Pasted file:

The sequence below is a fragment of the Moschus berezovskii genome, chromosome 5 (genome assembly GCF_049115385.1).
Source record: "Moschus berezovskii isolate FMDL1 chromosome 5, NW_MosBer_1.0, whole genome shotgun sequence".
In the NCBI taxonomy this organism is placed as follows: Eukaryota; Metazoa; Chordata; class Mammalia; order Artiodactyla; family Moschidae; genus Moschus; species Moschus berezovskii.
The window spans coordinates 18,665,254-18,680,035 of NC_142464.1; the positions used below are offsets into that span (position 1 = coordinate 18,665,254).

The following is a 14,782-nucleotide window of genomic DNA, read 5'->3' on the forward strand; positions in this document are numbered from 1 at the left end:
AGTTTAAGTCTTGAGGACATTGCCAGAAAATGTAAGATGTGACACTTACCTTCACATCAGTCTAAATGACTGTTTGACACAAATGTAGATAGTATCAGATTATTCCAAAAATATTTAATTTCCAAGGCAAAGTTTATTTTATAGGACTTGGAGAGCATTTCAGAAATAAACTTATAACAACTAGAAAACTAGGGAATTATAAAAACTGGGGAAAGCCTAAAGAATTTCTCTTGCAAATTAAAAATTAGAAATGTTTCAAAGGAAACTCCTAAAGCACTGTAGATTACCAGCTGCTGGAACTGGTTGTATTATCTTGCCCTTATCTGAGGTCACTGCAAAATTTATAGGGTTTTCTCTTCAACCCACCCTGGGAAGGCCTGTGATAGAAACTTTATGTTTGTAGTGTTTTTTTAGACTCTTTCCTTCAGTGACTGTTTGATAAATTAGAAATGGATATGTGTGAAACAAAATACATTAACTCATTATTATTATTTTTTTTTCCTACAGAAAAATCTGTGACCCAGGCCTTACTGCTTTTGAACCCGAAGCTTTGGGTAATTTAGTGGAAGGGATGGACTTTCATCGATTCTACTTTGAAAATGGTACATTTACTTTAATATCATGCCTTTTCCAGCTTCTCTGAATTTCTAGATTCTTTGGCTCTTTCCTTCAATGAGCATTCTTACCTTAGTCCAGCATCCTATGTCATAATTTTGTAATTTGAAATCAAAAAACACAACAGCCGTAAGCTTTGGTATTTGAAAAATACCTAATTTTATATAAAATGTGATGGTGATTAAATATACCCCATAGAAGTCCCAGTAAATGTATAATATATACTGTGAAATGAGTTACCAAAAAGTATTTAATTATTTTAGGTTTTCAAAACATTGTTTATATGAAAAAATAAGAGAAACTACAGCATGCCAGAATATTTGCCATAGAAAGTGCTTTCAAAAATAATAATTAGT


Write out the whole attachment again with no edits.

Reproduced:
The sequence below is a fragment of the Moschus berezovskii genome, chromosome 5 (genome assembly GCF_049115385.1).
Source record: "Moschus berezovskii isolate FMDL1 chromosome 5, NW_MosBer_1.0, whole genome shotgun sequence".
In the NCBI taxonomy this organism is placed as follows: Eukaryota; Metazoa; Chordata; class Mammalia; order Artiodactyla; family Moschidae; genus Moschus; species Moschus berezovskii.
The window spans coordinates 18,665,254-18,680,035 of NC_142464.1; the positions used below are offsets into that span (position 1 = coordinate 18,665,254).

The following is a 14,782-nucleotide window of genomic DNA, read 5'->3' on the forward strand; positions in this document are numbered from 1 at the left end:
AGTTTAAGTCTTGAGGACATTGCCAGAAAATGTAAGATGTGACACTTACCTTCACATCAGTCTAAATGACTGTTTGACACAAATGTAGATAGTATCAGATTATTCCAAAAATATTTAATTTCCAAGGCAAAGTTTATTTTATAGGACTTGGAGAGCATTTCAGAAATAAACTTATAACAACTAGAAAACTAGGGAATTATAAAAACTGGGGAAAGCCTAAAGAATTTCTCTTGCAAATTAAAAATTAGAAATGTTTCAAAGGAAACTCCTAAAGCACTGTAGATTACCAGCTGCTGGAACTGGTTGTATTATCTTGCCCTTATCTGAGGTCACTGCAAAATTTATAGGGTTTTCTCTTCAACCCACCCTGGGAAGGCCTGTGATAGAAACTTTATGTTTGTAGTGTTTTTTTAGACTCTTTCCTTCAGTGACTGTTTGATAAATTAGAAATGGATATGTGTGAAACAAAATACATTAACTCATTATTATTATTTTTTTTTCCTACAGAAAAATCTGTGACCCAGGCCTTACTGCTTTTGAACCCGAAGCTTTGGGTAATTTAGTGGAAGGGATGGACTTTCATCGATTCTACTTTGAAAATGGTACATTTACTTTAATATCATGCCTTTTCCAGCTTCTCTGAATTTCTAGATTCTTTGGCTCTTTCCTTCAATGAGCATTCTTACCTTAGTCCAGCATCCTATGTCATAATTTTGTAATTTGAAATCAAAAAACACAACAGCCGTAAGCTTTGGTATTTGAAAAATACCTAATTTTATATAAAATGTGATGGTGATTAAATATACCCCATAGAAGTCCCAGTAAATGTATAATATATACTGTGAAATGAGTTACCAAAAAGTATTTAATTATTTTAGGTTTTCAAAACATTGTTTATATGAAAAAATAAGAGAAACTACAGCATGCCAGAATATTTGCCATAGAAAGTGCTTTCAAAAATAATAATTAGT